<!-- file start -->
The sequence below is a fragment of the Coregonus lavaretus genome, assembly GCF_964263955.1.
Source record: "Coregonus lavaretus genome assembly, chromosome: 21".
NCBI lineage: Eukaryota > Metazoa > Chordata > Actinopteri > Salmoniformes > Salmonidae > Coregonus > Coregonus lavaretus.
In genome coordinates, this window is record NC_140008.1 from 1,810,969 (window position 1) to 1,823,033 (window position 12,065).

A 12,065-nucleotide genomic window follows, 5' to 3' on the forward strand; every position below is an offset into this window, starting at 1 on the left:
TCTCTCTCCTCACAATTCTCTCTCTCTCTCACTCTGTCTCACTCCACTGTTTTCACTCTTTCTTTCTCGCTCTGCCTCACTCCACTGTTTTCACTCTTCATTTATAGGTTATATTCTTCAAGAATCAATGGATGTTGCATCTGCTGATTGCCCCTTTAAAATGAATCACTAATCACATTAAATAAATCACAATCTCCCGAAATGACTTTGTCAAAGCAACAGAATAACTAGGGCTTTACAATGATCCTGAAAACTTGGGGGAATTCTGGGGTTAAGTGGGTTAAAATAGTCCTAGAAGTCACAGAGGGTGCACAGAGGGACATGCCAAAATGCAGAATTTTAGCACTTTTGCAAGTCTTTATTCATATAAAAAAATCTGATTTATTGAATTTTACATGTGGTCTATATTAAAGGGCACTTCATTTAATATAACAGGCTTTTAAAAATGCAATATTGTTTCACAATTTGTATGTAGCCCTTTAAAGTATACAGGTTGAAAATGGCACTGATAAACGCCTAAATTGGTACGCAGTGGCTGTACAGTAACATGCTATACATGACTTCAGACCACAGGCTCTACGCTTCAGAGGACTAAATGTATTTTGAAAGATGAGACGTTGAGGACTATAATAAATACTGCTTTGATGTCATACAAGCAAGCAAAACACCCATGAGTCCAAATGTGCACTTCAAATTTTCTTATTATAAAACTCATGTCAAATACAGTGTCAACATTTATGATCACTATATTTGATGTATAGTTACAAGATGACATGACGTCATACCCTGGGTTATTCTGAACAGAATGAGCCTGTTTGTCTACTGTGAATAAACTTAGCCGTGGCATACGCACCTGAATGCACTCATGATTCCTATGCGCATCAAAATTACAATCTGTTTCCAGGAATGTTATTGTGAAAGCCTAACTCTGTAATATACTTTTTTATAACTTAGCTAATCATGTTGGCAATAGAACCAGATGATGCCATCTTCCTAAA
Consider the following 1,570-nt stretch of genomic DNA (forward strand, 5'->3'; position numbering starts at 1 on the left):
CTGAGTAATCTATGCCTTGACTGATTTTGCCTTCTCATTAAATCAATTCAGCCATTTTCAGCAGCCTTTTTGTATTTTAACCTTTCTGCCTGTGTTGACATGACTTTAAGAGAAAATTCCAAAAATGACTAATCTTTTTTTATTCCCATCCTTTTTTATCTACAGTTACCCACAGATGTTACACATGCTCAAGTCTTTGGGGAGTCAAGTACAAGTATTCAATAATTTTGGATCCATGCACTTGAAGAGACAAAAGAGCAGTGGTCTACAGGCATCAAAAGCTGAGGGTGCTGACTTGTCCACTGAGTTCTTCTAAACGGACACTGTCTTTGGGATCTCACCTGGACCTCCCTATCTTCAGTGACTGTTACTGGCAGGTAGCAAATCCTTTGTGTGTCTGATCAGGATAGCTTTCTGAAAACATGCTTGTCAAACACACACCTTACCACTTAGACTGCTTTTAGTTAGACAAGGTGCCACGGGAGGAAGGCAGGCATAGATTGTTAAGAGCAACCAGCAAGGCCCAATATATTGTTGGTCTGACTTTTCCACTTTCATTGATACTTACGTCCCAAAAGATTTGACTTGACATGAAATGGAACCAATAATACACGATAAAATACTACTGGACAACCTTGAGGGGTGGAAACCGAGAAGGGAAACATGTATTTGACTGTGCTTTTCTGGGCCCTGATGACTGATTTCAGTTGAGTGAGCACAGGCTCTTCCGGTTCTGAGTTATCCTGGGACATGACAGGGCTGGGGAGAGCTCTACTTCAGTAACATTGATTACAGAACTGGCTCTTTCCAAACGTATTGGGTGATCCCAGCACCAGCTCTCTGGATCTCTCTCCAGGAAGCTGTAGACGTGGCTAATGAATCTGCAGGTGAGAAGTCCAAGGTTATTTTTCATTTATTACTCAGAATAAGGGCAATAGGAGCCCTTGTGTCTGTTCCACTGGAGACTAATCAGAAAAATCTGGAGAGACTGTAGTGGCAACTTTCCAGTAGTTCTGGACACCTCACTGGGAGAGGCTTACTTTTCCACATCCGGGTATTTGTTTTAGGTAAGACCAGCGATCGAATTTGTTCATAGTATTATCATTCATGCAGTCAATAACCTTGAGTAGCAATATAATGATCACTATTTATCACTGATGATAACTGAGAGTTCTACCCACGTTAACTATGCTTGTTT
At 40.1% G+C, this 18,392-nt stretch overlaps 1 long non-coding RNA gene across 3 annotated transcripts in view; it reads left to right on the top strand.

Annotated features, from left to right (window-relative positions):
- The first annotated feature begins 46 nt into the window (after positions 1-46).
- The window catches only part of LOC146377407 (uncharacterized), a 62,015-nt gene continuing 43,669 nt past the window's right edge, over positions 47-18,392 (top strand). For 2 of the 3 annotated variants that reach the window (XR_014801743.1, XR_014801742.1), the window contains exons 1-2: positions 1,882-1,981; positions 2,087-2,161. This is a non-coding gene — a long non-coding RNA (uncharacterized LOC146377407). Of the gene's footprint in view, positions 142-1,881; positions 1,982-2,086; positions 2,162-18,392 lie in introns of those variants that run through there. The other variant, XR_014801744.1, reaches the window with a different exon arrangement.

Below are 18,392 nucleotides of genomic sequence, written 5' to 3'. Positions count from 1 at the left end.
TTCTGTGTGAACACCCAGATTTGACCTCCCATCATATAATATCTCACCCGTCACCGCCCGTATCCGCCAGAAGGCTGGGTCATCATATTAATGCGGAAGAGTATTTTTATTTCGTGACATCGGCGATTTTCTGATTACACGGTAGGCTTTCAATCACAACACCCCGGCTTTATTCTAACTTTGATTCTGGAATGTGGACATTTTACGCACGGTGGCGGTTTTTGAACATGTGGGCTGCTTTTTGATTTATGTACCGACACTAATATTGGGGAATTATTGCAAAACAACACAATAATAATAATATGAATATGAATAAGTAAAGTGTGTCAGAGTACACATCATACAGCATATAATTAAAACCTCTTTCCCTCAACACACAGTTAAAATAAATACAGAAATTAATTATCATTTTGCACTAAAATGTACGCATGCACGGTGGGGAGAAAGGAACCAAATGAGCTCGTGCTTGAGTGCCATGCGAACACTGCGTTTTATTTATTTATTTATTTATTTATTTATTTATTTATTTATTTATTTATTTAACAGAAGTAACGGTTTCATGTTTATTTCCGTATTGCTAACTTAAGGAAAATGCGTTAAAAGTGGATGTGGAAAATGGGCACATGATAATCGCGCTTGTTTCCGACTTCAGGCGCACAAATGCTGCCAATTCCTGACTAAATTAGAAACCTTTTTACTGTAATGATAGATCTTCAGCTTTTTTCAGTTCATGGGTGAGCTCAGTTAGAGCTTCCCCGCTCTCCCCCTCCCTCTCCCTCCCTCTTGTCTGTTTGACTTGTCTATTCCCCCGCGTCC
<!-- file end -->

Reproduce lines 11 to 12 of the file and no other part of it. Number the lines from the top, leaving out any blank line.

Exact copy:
- The first annotated feature begins 46 nt into the window (after positions 1-46).
- The window catches only part of LOC146377407 (uncharacterized), a 62,015-nt gene continuing 43,669 nt past the window's right edge, over positions 47-18,392 (top strand). For 2 of the 3 annotated variants that reach the window (XR_014801743.1, XR_014801742.1), the window contains exons 1-2: positions 1,882-1,981; positions 2,087-2,161. This is a non-coding gene — a long non-coding RNA (uncharacterized LOC146377407). Of the gene's footprint in view, positions 142-1,881; positions 1,982-2,086; positions 2,162-18,392 lie in introns of those variants that run through there. The other variant, XR_014801744.1, reaches the window with a different exon arrangement.